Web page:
Deep survival: who lives, who dies, and why

We just wanted to share some lessons from a headmaster at an international school in Singapore.  We think these rules of survival are appropriate to any business or startup.

Just finished a book called "Deep survival: who lives,
who dies, and why"
. Gonzales talks through various scenarios of people
being lost in the wilderness and analyzes their decisions, attitudes, and
results. It is very interesting to note that most of the folks who survived. I
have included his rules for survival as I see them in a business (or
educational) context.

  • Being Cool

      Stress or high emotion interferes with clear thinking. Those who can learn to think clearly and make good decisions under stress or in high emotional states survive better. 

  • Bending the Map

    : In the sport of orienteering, you have to navigate across unfamiliar country using a detailed map. If you ever start saying to yourself, "Well, that lake could have dried up," or "That mountain could have moved," you are doing what they call "Bending the Map." You are denying the reality before you and substituting the world you expect to see–and would rather see. When Ken Olson, head of Digital Equipment Corporation, the second largest computer company in the world, ignored the IBM PC as unimportant, he was bending the map (the map being a long-time corporate strategy that didn’t include PCs). DEC no longer exists because of that mistake.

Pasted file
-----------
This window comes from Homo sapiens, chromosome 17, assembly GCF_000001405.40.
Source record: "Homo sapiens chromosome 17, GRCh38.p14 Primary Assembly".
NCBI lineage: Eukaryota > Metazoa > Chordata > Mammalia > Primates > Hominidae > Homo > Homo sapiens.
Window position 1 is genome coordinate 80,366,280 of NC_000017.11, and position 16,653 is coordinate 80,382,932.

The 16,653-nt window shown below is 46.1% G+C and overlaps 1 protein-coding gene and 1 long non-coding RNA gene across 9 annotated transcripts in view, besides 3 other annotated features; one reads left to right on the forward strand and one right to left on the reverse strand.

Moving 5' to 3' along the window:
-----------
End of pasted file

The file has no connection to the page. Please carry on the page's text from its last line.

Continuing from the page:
• Seeing the Gorilla

    In a famous psychology study at Harvard, more than 56 percent of subjects failed to see a man in a gorilla suit cross a basketball court in full view while they were concentrating on counting passes the players made. (This was the task given them by researchers.) It’s amazing what we can miss when we’re focused on what we think is important. Peter McColough, head of Xerox, managed to ignore the fact that his own engineers had invented the PC, the mouse, the graphical user interface, the laser printer, and Ethernet, right under his nose. Xerox lost more than a billion dollars in cash and untold revenues from personal computers as a result.

  • Celebrating the

    Summit: Mountain climbers celebrate on the summit, even though the hardest part of the trip is still before them: Getting back. Most accidents happen on descent, when you’re tired and drop your guard. Companies and even individual careers are subject to the same rules: You’re most vulnerable at the top of your game and at those times when you feel most secure and confident. Most companies don’t plan for this. In fact, in business, there is no

  • Avoiding The

    Mount Hood Syndrome

    : You’ve done something risky before and gotten away with it, despite the odds. You do it again, and still nothing bad happens. This teaches you that it’s safe and sets you up for failure. Climbers on Mount Hood and elsewhere do this all the time–and die as a result. Both Peter McCollough at Xerox and Ken Olson at DEC had defied
         doubters and taken huge risks before, and those successful experiences ultimately blinded them to the possibility of failure.

  • Beginner’s Mind

      Even when you’re successful–and especially when you’re most successful–you have to know what you don’t know. This is the Zen concept of "Beginner’s Mind," a willingness to take in new information. Some call that humility.

  • Having a Flexible Plan :
    Whether in business or in the wilderness, the environment is always
    changing. If you think the path you’re on is the only path, you will eventually find trouble. When Gordon Moore and Robert Noyce founded Intel, their greatest invention was not the computer chip, it was a company that could change plans faster than anyone else.

JP Werlin

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